The MP3 format is the most popular lossy audio format in use today and has been around since the early 1990s. Its success is mainly attributed to universal compatibility. However, several factors determine the quality of an MP3 file, as well as how it is encoded. Pay attention to this setting when converting files to MP3 format.
Audio Source Quality
To select the optimal encoding value, consider the nature of the audio source. For example, when a low-quality sound recording is encoded from an analog tape using the highest possible encoding setting, the converted file takes up a lot of storage space.
If an MP3 file that has a bitrate of 96 Kbps is converted to a file with a bitrate of 192 Kbps, there is no improvement in quality. This is because the original is only 32 Kbps and anything higher than this increases the file size but does not increase the sound resolution; that data has been lost.
Here are some common bitrate settings you might want to try:
- 32 Kbps : Voice recording and analog tape.
- 128 to 192 Kbps : Tracks rip from CD.
- 192 to 320 Kbps : Recording of complex audio sources, such as classical music, that contains a wide spectrum of frequencies.
If you use an mp3 song download website service such as oktagon.co.id, you will be offered options like this.
Lossy ke Lossy
The MP3 format is a lossy format, so converting to other lossy formats (including MP3) is not recommended. Even if you can convert to a higher bitrate, the audio file still loses quality. It's usually best to leave the original as is unless you want to reduce storage space and don't mind reducing the audio resolution.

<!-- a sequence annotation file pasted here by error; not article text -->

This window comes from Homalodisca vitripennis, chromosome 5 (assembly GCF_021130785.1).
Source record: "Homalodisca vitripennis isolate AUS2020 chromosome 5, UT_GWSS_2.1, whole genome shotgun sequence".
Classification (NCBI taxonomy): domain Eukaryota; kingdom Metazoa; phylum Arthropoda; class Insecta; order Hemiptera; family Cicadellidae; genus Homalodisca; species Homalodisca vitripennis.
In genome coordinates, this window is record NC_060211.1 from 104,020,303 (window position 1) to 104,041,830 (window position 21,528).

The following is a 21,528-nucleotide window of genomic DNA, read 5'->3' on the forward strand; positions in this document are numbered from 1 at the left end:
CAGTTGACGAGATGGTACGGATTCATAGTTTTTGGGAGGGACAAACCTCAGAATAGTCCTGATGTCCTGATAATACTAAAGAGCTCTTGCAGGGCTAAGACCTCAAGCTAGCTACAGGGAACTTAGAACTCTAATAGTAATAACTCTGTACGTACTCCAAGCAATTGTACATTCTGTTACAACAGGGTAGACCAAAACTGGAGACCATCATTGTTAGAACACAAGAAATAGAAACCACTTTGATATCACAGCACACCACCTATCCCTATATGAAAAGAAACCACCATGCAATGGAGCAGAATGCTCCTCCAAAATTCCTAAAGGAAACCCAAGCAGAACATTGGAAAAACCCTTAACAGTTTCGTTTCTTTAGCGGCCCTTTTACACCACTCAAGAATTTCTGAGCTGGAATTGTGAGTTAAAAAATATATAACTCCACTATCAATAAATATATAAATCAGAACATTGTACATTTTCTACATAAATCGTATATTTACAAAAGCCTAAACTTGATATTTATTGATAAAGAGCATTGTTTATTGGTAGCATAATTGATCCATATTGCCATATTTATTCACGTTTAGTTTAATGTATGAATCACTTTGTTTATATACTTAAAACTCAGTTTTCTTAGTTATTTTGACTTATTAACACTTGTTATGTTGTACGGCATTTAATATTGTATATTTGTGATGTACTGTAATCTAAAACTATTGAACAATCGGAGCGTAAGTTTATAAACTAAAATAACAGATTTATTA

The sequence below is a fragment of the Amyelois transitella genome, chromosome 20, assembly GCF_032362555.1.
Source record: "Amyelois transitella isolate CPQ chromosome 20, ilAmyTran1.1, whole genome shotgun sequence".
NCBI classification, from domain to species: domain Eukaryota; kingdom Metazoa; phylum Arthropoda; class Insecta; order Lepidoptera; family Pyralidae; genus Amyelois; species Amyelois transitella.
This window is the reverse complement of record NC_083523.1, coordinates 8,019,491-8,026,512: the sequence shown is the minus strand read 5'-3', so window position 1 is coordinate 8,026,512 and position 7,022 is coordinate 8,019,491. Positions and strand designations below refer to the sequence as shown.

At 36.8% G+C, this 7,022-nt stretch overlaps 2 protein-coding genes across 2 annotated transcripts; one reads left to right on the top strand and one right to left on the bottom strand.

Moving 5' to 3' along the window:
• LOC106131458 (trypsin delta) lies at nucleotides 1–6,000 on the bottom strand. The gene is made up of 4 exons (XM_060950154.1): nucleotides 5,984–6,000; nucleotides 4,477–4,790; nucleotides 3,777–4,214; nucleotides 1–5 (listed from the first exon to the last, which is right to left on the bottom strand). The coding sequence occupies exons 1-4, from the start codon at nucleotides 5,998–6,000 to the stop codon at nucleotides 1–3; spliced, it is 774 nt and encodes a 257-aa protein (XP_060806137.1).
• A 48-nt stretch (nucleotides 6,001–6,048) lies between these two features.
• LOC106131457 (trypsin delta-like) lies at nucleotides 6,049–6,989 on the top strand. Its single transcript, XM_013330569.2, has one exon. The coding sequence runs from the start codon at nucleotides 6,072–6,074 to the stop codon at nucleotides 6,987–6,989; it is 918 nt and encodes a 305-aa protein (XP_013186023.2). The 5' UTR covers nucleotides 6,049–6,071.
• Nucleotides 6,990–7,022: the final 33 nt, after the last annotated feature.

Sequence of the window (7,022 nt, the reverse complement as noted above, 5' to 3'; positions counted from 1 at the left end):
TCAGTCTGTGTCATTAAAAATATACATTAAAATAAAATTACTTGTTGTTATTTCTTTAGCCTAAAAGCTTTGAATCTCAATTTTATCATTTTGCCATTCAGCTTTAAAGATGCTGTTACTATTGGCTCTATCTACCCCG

The lossy audio format is compressed by an algorithm that removes some of the sound data from the digital recording and shrinks the file size. This loss is often invisible to most listeners.Now to get mp3 of the songs that we like no longer need to install software on the computer. All we need is a browser and the Fakaza website and the title of the song we want to download. Then just click and download it.
CBR and VBR
Constant bitrate (CBR) and variable bitrate (VBR) are two options you can choose from when encoding MP3 files. Both have strengths and weaknesses. Before you decide whether to use CBR or VBR, think about how you will listen to the audio.
CBR is the default setting that is universally compatible with all MP3 decoders and hardware, but does not produce the most optimized MP3 files. Alternatively, VBR generates MP3 files that are optimized for file size and quality. VBR remains the best solution but is not always compatible with older hardware and certain MP3 decoders